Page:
The bridge icon shows the arc and architectural features of the actual 1924 Cooch’s Bridge, whose predecessor was the focal point of the famous Revolutionary War battle fought on the site. The bridge is also central to the important transportation history to be explored at the site.
Watchorn added, “The river is always flowing, always moving forward, just like our group plans to be.”
Historian Kim Burdick has published a new article in the Journal of the American Revolution, the nation’s leading source of knowledge about the American Revolution.
Burdick provides an hourly account of the Battle of Cooch’s Bridge, the dustup that proved Washington wouldn’t give up the new nation’s capital unchallenged.
November 30 marks Giving Tuesday, since 2012 the nonprofit world’s biggest online fundraising day of the year, and Friends of Cooch’s Bridge, the new group dedicated to preserving state-owned Cooch’s Bridge Historic Site, plans to get in on the action.
“We hope to make this year’s Giving Tuesday one for the history books,” says Friends’ president Vince Watchorn.
“As our very first foray into active fundraising, we’re aiming to make a splash—and ask followers to be generous and help us preserve a remarkable Delaware treasure.”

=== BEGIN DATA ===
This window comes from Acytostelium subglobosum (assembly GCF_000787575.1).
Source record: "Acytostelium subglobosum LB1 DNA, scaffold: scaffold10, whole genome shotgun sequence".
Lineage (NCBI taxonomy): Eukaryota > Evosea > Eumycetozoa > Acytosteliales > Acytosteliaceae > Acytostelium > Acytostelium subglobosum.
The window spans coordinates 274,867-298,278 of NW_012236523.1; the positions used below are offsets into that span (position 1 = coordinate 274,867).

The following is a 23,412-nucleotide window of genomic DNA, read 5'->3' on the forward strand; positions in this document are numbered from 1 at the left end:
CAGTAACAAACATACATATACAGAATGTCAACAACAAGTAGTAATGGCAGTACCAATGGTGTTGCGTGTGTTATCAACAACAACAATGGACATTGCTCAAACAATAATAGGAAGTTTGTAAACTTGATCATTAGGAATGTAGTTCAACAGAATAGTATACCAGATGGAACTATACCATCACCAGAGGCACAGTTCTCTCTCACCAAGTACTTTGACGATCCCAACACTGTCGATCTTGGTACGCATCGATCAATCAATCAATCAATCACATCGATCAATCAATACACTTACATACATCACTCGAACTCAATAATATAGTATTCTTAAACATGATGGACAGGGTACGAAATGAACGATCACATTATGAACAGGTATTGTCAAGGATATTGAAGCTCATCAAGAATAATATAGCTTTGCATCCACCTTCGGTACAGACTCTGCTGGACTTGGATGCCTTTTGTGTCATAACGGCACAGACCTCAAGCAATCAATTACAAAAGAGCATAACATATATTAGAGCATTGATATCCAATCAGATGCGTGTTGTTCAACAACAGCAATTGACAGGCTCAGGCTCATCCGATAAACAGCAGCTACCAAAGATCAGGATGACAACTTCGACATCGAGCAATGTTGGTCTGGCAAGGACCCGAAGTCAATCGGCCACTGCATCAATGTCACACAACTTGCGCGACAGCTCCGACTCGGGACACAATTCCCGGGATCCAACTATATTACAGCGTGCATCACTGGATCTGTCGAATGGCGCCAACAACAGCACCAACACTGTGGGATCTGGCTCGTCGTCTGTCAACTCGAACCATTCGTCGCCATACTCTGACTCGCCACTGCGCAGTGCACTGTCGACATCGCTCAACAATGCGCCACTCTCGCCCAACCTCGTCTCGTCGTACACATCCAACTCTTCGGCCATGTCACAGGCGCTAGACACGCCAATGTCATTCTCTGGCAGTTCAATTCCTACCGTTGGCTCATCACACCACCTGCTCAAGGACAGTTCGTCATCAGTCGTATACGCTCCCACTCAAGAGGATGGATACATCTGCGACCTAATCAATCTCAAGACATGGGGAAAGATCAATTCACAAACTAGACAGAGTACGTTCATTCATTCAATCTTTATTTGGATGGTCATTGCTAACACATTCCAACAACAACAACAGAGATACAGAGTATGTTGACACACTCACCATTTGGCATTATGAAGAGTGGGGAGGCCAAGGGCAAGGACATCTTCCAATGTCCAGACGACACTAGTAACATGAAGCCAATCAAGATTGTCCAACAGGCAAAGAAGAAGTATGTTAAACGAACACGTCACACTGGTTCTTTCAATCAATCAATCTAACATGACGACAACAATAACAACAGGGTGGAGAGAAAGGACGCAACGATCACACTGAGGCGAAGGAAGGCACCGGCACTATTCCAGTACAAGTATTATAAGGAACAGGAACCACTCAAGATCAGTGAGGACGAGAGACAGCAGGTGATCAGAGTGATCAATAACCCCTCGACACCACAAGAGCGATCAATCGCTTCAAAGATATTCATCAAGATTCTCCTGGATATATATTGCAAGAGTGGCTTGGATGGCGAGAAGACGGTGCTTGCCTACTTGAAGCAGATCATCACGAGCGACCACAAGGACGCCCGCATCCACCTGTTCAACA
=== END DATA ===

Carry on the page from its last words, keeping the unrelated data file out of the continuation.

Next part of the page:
The heritage-rich Cooch’s Bridge Historic Site, owned and operated by the state through the Delaware Division of Historical and Cultural Affairs, is home to the state’s only Revolutionary War battle and the Cooch family’s historic industrial milling complex. It has been peopled by diverse populations throughout history, including Paleo-Indian populations; the Delaware Lenape tribe; Colonial-era farmers and industrialists; and African-American laborers and tradespeople, both enslaved and free.
Friends of Cooch’s Bridge acts as the property’s advocacy group.
In addition to the Friends’ operating costs, funds to restore the site’s buildings are needed—at least $1.7 million—to ready the site for public visits. The Friends will use social media on Giving Tuesday to begin spreading the word.
“Watch your social stream for our memes on November 30,” Watchorn says. “Share them with your friends to help us go viral and, by all means, be sure to visit our website and donate whatever you can. Every gift counts.”
To jump-start the one-day fundraiser, the group will enlist over 100 current supporters, relying on them to post memes on their favorite social platforms throughout the day.
“Our pool of supporters is small, but growing every day,” Watchorn says. “We hope by midnight on Giving Tuesday that it’s grown into a roaring river.”
In 2020, nearly 35 million Americans gave online during Giving Tuesday. Nonprofits raised almost $2.5 billion in one day.
You can download one or all of our social media memes now:
According to archeologist Wade Catts, the story surrounding Cooch’s Bridge spans centuries of Delaware history.
Listen to him on WHYY’s Radio Times.
Mark Eichmann, deputy managing editor of WHYY’s Delaware desk, examines how the Friends of Cooch’s Bridge are “breathing new life into the site of Delaware’s only Revolutionary War battlefield.” Go here for the full story.